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Carroll v. Stewart

United States District Court, Western District of Washington

April 9, 2015

MICHAEL CARROLL, Plaintiff,
v.
KELSEY STEWART et al, Defendants.

AMENDED ORDER DIRECTING SERVICE OF CIVIL RIGHTS COMPLAINT

J. Richard Creatura United States Magistrate Judge

This is a civil rights action brought pursuant to 42 U.S.C. § 1983. Plaintiff is proceeding with this action pro se and in forma pauperis. Plaintiff has provided an updated service address for defendant Kelsey Stewart (see Dkt. 9). The Court, having reviewed plaintiff’s complaint, hereby ORDERS as follows:

(1) Service by Clerk

The Clerk is directed to send the following to the named defendants by first class mail: a copy of plaintiff’s complaint, a copy of this Order, two copies of the notice of lawsuit and request for waiver of service of summons, a waiver of service of summons, and a return envelope, postage prepaid, addressed to the Clerk’s Office.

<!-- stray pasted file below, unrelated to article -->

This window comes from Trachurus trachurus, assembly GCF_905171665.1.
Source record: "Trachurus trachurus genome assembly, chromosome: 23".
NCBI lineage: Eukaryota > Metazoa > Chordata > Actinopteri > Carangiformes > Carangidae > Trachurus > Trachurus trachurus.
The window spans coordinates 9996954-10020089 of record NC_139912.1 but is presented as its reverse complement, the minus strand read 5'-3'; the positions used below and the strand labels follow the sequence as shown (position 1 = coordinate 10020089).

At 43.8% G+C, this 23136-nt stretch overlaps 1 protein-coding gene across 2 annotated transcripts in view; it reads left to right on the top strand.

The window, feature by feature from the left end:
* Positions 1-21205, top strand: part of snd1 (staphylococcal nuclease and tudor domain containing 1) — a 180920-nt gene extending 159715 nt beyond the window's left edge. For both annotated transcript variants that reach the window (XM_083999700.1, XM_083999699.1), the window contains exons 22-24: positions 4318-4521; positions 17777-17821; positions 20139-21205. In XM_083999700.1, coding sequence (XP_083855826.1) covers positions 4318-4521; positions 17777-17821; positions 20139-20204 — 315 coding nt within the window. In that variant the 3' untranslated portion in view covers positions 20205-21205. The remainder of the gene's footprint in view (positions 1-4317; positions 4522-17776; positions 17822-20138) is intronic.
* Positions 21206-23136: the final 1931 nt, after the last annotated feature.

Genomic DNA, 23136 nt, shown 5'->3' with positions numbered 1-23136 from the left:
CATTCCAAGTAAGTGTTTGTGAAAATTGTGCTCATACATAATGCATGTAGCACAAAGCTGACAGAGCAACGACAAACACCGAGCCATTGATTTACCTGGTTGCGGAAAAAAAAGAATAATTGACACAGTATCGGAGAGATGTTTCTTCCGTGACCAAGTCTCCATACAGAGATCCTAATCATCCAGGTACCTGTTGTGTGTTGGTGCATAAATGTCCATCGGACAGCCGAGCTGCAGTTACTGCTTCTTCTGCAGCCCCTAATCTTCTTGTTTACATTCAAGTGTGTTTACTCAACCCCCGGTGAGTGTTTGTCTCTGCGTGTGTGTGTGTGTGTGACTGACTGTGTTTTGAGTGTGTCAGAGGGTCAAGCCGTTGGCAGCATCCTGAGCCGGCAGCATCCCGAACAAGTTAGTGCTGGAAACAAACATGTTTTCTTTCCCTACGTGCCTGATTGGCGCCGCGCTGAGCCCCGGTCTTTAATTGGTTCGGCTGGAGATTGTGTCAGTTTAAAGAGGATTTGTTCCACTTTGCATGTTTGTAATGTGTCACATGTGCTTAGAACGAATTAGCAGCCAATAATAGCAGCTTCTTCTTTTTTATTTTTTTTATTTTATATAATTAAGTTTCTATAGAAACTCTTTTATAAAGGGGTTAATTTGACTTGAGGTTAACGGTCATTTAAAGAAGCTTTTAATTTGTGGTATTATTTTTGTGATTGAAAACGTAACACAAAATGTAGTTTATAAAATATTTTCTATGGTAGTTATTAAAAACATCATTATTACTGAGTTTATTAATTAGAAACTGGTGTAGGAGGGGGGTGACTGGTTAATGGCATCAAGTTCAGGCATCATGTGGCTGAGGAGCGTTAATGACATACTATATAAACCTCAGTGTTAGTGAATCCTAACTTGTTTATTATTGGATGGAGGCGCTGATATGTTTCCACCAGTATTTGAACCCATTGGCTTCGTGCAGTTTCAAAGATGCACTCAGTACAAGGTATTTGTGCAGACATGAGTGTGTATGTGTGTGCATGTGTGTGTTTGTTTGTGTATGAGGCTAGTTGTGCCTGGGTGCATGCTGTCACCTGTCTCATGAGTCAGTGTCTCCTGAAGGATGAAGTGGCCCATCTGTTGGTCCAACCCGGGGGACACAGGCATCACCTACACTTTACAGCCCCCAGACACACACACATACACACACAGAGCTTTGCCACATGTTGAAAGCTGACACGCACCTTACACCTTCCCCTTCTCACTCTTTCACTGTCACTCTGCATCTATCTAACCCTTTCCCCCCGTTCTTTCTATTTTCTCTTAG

(2) Response Required

Defendant(s) shall have thirty (30) days within which to return the enclosed waiver of service of summons. A defendant who timely returns the signed waiver shall have sixty (60) days after the date designated on the notice of lawsuit to file and serve an answer to the complaint or a motion permitted under Rule 12 of the Federal Rules of Civil Procedure.

A defendant who fails to timely return the signed waiver will be personally served with a summons and complaint, and may be required to pay the full costs of such service, pursuant to Rule 4(d)(2) of the Federal Rules of Civil Procedure. A defendant who has been personally served shall file an answer or motion permitted under Rule 12 within thirty (30) days after service.

(3) Filing and Service by Parties, Generally